New to Science: Microbes from Aloe vera, anchovies and the Red Sea
Posted on March 8, 2017 by Anand Jagatia
Before we get going, a quick bit of news. All of our journals, including IJSEM, have now moved to continuous publication! This means that papers are now published on a rolling basis as soon as they have been approved and finalised. Articles will still be collated into monthly issues, from which we’ll still be highlighting our favourites.
And if you enjoy New to Science, check out our new ‘Microbe Profiles’ in the journal Microbiology. These are concise, free-to-read overviews of novel microbes written by leading microbiologists. You can read the first profile, focusing on E. coli O157:H7, here.
Now onto the new species for this month. A team from Thailand and Japan have
discovered a novel bacterium from the root of Aloe vera, which they name Achromobacter aloeverae. And elsewhere in the plant world, scientists from China haveisolated the actinobacterium Streptomyces capparidis from the fruits of the caper bush. These fruits are known as caper berries, while the capers themselves are actually edible flower buds.
In the Republic of Korea, microbiologists have found a new bacterial species living in traditional fermented anchovies (a food known as myeolchi-jeotgal). The species, Virgibacillus jeootgal, is able to survive in the food’s high salt concentrations, which can be up to 30% of the total mass!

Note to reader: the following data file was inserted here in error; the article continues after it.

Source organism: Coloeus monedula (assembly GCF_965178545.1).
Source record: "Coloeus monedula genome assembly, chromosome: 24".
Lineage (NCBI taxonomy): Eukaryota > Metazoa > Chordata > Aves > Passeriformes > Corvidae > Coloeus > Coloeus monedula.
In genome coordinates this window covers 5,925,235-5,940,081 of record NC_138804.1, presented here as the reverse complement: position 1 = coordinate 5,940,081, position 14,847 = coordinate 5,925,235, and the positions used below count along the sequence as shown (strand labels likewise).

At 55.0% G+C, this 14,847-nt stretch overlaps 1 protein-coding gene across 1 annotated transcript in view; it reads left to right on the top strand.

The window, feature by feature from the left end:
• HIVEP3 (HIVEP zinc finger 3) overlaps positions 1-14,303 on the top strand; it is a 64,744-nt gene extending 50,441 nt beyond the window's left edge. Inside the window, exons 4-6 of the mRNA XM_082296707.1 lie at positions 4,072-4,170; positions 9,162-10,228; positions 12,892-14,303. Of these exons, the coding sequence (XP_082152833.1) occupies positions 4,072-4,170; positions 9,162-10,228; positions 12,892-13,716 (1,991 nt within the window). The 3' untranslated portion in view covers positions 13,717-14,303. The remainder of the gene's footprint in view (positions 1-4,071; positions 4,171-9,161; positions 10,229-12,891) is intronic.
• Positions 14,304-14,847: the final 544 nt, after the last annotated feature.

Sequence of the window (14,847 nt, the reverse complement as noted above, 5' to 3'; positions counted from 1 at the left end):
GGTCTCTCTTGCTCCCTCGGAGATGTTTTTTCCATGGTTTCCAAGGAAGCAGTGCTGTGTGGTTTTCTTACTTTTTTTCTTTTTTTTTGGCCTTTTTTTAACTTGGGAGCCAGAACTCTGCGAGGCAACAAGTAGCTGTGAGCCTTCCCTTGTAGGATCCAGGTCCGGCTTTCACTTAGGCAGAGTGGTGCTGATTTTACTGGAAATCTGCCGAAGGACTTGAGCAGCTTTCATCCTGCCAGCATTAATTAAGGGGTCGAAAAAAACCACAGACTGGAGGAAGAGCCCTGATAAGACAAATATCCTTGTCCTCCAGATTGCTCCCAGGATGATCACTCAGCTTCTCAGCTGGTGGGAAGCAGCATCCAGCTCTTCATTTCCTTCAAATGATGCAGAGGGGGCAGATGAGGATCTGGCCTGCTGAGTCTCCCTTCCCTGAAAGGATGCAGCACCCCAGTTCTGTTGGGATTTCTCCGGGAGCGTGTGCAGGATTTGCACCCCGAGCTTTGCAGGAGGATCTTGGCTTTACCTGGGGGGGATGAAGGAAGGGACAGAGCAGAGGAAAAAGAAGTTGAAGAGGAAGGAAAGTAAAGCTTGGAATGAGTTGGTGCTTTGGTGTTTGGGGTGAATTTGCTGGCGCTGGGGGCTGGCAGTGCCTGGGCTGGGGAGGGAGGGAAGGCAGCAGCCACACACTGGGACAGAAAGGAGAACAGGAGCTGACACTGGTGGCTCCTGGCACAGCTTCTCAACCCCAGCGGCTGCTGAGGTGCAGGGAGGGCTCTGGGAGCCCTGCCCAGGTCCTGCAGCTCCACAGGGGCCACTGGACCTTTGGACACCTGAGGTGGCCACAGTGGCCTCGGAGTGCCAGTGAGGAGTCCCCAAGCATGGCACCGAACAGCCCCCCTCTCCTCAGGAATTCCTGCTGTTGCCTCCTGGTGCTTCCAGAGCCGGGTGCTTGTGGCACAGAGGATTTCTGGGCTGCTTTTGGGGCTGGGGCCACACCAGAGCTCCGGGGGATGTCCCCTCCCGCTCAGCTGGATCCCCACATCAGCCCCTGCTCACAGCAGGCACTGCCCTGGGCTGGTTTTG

Microbes that can withstand extremely salty environments are known as halophiles. These have been found in some of the most extreme conditions on the planet – such as the deep-sea brine pools of the Red Sea, which harbour very high salt and heavy metal concentrations. An international team of researchers report the discovery of a new archaeon from this place, and they name it Haloprofundus marisrubi.
Ocean saltwater is also the source of two more microbial species this month, both from the seas around Korea. One team caught a sea snail from which they isolated the novel bacterium Polirabacter vadi, while another collected a mussel and isolated the new species Colwellia mytili.
Back in China, another team have discovered a new bacterial species from a rare earth mine, which they name Kibdelosporangium metalli. Lastly, a group of Portuguese and French researchers have isolated the species Citrobacter europaeus. Two strains were recovered from rather different environments – well water and human faeces.
The full papers describing these species are available to journal subscribers, but the abstracts are free to read. Articles can also purchased individually with the pay-per-view option.